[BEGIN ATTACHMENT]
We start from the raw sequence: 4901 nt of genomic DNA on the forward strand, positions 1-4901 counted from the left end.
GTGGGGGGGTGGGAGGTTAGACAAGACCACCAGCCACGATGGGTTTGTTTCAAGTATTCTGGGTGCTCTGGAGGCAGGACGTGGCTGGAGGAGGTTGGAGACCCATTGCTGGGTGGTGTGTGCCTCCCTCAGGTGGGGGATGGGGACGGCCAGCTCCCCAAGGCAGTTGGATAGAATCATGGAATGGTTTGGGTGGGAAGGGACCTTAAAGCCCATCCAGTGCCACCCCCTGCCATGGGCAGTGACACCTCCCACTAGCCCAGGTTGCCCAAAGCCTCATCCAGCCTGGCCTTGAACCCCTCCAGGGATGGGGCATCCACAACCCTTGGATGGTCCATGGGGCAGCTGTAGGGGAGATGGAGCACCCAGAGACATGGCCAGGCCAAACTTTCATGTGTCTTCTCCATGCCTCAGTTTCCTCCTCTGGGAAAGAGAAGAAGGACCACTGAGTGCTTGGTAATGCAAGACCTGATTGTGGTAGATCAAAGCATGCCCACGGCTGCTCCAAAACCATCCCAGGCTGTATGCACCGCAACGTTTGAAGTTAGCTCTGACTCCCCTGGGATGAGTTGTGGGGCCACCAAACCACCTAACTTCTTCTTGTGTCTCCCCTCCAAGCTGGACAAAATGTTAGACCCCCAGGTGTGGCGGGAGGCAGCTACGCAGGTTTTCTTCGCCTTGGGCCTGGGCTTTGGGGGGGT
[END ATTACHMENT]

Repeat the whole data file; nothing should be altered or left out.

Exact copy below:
We start from the raw sequence: 4901 nt of genomic DNA on the forward strand, positions 1-4901 counted from the left end.
GTGGGGGGGTGGGAGGTTAGACAAGACCACCAGCCACGATGGGTTTGTTTCAAGTATTCTGGGTGCTCTGGAGGCAGGACGTGGCTGGAGGAGGTTGGAGACCCATTGCTGGGTGGTGTGTGCCTCCCTCAGGTGGGGGATGGGGACGGCCAGCTCCCCAAGGCAGTTGGATAGAATCATGGAATGGTTTGGGTGGGAAGGGACCTTAAAGCCCATCCAGTGCCACCCCCTGCCATGGGCAGTGACACCTCCCACTAGCCCAGGTTGCCCAAAGCCTCATCCAGCCTGGCCTTGAACCCCTCCAGGGATGGGGCATCCACAACCCTTGGATGGTCCATGGGGCAGCTGTAGGGGAGATGGAGCACCCAGAGACATGGCCAGGCCAAACTTTCATGTGTCTTCTCCATGCCTCAGTTTCCTCCTCTGGGAAAGAGAAGAAGGACCACTGAGTGCTTGGTAATGCAAGACCTGATTGTGGTAGATCAAAGCATGCCCACGGCTGCTCCAAAACCATCCCAGGCTGTATGCACCGCAACGTTTGAAGTTAGCTCTGACTCCCCTGGGATGAGTTGTGGGGCCACCAAACCACCTAACTTCTTCTTGTGTCTCCCCTCCAAGCTGGACAAAATGTTAGACCCCCAGGTGTGGCGGGAGGCAGCTACGCAGGTTTTCTTCGCCTTGGGCCTGGGCTTTGGGGGGGT